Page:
Another major influence on the Black Panthers and on Mumia in particular was Malcolm X, who took the civil rights movement to the level of human rights, insisted on the right to self-defense, and argued that instead of being a “minority group,” Black people in the United States were part of the majority of the worlds peoples in Africa, Latin America and Asia seeking liberation.
“For me and my generation of that era, to hear him speak was like listening to thunder,” said Mumia. “One could not help but be moved, outraged, energized—radicalized. I became, in my heart, a Malcolmite. That influence, coupled with the April 14, 1968, assassination of Martin Luther King Jr. (his closest competitor for Black America’s heart), would propel thousands of young men and women to join the nearest formation of the Black Panther Party. Indeed, this writer (in his 15th year of life) helped found and form the Philadelphia branch of that group.”
At that young age, Mumia learned journalism as a young Black Panther working on the organization’s national newspaper. And at that young age, he became a target of FBI surveillance.
The Panthers’ armed self-defense against police violence, their daily Breakfast for Children Program, and their community programs for health, education and housing, mainly led by women, attracted thousands of members in 42 cities in the United States and inspired young people in the Chicano, Puerto Rican and Native American movement and radical white groups. Internationally, the Black Panthers viewed themselves as part of anti-colonial struggles for self-determination and national liberation and sought to build ties with Palestinian and Vietnamese revolutionaries, among others.
Half a century after Fanon’s death, colonial rule is still a reality in Palestine and Puerto Rico, says Mumia, while the most important lesson learned by many African leaders schooled in Eurocentric capitalist thought “was how to re-create colonialism, not how to destroy it.” At the same time, he writes, “The American Empire utilizes force, brutal and terrifying, to intimidate the populations of other nations, and this, when alloyed with the mesmerizing power of the corporate press, serves to whitewash what is actually taking place.”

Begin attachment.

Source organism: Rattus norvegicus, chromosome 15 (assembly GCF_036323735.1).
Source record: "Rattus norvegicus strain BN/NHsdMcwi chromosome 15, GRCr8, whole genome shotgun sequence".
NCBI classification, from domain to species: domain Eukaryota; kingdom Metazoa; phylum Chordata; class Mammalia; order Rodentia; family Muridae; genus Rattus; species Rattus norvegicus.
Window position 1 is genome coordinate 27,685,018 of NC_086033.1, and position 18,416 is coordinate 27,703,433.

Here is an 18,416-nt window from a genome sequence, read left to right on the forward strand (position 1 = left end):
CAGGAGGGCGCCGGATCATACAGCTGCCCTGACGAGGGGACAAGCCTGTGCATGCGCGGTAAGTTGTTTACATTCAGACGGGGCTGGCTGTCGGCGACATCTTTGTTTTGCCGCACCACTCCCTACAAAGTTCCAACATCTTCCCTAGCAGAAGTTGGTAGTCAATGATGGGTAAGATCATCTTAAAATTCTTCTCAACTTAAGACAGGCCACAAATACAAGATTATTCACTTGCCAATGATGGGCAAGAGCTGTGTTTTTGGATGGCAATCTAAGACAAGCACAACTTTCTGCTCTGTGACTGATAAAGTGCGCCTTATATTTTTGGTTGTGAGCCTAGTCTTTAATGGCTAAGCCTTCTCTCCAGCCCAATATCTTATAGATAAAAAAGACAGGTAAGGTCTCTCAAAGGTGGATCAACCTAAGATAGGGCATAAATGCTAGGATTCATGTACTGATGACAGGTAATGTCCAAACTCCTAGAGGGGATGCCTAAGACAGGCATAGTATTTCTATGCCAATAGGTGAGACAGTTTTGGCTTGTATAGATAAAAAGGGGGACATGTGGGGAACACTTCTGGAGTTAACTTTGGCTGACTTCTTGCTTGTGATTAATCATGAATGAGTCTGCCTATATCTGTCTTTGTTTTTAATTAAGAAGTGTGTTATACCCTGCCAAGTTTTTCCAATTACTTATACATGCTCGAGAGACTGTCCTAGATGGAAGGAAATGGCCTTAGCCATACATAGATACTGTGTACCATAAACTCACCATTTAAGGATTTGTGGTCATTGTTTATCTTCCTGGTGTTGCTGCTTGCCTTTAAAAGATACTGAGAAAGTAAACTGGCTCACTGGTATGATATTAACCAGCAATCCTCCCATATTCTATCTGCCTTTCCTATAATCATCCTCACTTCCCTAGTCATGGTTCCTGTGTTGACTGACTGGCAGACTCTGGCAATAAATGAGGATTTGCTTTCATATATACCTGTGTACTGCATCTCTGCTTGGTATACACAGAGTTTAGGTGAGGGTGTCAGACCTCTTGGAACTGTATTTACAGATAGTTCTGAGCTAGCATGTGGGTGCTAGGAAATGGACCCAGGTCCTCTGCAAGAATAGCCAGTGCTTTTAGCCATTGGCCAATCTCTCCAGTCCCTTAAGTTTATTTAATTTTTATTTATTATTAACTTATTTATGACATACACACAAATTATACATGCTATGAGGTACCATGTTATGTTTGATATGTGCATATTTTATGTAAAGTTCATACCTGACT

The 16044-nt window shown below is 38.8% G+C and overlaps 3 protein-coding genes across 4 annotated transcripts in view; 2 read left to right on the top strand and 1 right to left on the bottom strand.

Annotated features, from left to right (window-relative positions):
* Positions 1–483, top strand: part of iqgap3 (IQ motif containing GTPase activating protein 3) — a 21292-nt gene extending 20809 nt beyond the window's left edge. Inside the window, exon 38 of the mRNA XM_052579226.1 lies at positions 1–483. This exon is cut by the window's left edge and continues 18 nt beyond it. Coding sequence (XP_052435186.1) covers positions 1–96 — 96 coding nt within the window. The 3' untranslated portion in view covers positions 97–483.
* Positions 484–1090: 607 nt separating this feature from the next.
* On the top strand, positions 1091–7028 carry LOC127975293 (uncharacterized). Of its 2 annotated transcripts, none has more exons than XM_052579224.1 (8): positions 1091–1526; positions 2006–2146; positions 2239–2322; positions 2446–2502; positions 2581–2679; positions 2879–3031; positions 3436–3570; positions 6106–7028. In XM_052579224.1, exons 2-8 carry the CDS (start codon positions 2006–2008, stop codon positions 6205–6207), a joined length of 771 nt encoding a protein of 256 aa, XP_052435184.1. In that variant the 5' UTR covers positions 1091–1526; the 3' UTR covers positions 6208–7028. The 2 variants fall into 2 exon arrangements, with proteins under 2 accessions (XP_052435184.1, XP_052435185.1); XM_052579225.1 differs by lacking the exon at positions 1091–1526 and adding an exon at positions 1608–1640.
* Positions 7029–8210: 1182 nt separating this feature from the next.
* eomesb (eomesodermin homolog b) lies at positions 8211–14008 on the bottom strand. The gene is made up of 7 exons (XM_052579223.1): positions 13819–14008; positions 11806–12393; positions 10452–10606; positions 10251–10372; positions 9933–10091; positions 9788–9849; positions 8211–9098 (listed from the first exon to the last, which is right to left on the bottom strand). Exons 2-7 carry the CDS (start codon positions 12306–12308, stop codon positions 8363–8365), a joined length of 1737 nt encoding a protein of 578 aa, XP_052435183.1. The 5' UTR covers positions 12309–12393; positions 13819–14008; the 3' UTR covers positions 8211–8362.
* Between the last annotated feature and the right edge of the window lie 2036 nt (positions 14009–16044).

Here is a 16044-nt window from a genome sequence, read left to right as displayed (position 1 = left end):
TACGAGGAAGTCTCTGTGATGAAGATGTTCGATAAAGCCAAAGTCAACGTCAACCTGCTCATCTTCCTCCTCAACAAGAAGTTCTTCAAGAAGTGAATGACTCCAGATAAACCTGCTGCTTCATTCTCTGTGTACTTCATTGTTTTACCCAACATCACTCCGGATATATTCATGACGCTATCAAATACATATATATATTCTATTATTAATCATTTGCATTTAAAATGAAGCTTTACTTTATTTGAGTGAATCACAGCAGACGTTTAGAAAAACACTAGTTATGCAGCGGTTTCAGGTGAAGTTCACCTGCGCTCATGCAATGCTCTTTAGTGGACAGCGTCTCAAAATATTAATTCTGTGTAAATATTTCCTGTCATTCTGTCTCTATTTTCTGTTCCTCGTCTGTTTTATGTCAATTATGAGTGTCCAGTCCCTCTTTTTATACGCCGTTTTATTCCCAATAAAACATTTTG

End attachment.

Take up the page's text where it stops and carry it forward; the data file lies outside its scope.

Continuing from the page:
Moreover, since 9/11, people across the United States have been subjected to an unprecedented erosion of civil liberties, government spying and the exercise of blatant police power as hard-fought workers’ rights have been decimated.
And what is the state of Black America half-a-century after legal gains made by the Civil Rights Movement and the struggle for freedom waged by the Black Liberation Movement? Many Black people in the United States had illusions that things were getting better, that their children would have a brighter future, says Mumia.
“Then came Katrina. In a flash, in an hour, in a day, in a week, we saw with our own eyes the loss, the waste, the death, and perhaps worse, the dismissal of Black life by virtually every agency of local, state and federal power, and the media as well…. If U.S. Blacks had any illusions, the dark, fetid waters of Katrina washed them away. Nationalism, citizenship, belonging to the White Nation were lies. The waters of Katrina cleared the crust of sleep from our eyes, and taught us that if you’re Black and poor, you’re utterly on your own.”